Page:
By Bob Wood
“In the end, only three things matter: how much you loved, how gently you lived, and how gracefully you let go of things not meant for you.” ~ Buddha
I came into the church an openly gay man and left the church an openly gay man. The church couldn’t fix what wasn’t broken. I spent a lifetime running and fearing the truth, hoping for a miracle that wasn’t meant to be. But, when push came to shove, it was truth that saved me. “I am gay.” In my wildest dreams, I never imaged these are words coming from my mouth, let alone being confessed to my wife of sixteen years. But there it was—after 46 years I finally spoke my truth out loud. Doing so meant the world, as our family knew it, would never be the same. But the healing meant for us all had finally begun.
My homosexuality was cause of great shame and self-hatred all my life. I took a few steps out of the closet while in college and even had a boyfriend for a short while, only to step back in out of extreme fear and the inability to reconcile my religious beliefs. Around the same time in the late eighties I joined the LDS church and fell in love with the gospel and the idea the gay could be fixed. I followed the council of church leaders and did everything I was told to fix the gay–prayer, service, scriptures, the temple, faith, and therapy (reparative). With 100% conviction, I believed I would be healed of this affliction.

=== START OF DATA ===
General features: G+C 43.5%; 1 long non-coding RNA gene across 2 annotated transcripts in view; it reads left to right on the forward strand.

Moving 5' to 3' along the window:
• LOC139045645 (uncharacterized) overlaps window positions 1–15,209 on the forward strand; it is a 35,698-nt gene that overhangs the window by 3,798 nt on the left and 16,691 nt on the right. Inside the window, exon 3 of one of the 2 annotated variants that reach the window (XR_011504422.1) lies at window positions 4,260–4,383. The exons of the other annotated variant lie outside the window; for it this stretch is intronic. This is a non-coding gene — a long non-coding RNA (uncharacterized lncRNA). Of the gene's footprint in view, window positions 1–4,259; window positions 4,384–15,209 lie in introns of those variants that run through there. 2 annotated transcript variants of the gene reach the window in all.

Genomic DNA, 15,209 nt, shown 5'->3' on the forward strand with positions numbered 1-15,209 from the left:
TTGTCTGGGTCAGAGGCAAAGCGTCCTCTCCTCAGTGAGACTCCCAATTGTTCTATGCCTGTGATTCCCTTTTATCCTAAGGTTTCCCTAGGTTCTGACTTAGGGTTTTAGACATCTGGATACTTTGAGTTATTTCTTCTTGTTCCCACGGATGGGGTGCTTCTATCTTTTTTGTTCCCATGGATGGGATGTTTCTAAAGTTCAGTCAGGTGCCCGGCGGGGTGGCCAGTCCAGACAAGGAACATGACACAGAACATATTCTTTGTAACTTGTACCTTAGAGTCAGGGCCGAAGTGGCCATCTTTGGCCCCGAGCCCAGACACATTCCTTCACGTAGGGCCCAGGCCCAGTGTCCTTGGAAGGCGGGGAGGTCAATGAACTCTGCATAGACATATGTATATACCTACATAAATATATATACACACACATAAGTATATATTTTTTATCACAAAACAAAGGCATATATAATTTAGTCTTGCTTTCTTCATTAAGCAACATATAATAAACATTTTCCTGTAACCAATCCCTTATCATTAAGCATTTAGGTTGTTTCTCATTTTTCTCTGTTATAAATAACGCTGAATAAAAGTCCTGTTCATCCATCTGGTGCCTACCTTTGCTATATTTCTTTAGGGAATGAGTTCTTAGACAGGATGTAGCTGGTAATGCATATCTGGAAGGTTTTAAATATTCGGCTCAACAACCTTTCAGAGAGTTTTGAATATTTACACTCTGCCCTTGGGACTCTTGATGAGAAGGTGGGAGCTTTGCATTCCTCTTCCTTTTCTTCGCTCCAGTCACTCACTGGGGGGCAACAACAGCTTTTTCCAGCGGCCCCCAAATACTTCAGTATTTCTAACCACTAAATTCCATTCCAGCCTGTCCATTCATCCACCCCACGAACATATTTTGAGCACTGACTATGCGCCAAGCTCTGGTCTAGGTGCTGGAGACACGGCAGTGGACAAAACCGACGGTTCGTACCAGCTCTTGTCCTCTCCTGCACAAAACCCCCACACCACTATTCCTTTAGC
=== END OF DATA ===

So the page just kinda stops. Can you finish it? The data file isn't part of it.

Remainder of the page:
I was advised to marry with the promise the gay would fade, so I did. The first five years of our marriage were exciting and full of hope which overshadowed my orientation somewhat. However as time went by, the gay didn’t fade, it actually grew and with each passing year, paralyzing fear replaced the hope—an agonizing experience. By the tenth year of marriage, I recognized it was never going away and entered a dark and lonely existence. A couple months prior to finally coming out to my wife, I was unhealthy and extremely overweight. I internalized my misery rather than facing the truth or acting on it. I ate to subdue the pain and feelings of unworthiness because I could not change who I was. My wife did not know the truth until the day I told her. She was left helpless in only knowing I was very sad. The one piece of council I regret following the most was never telling her I was gay. With that, I robbed her of her agency.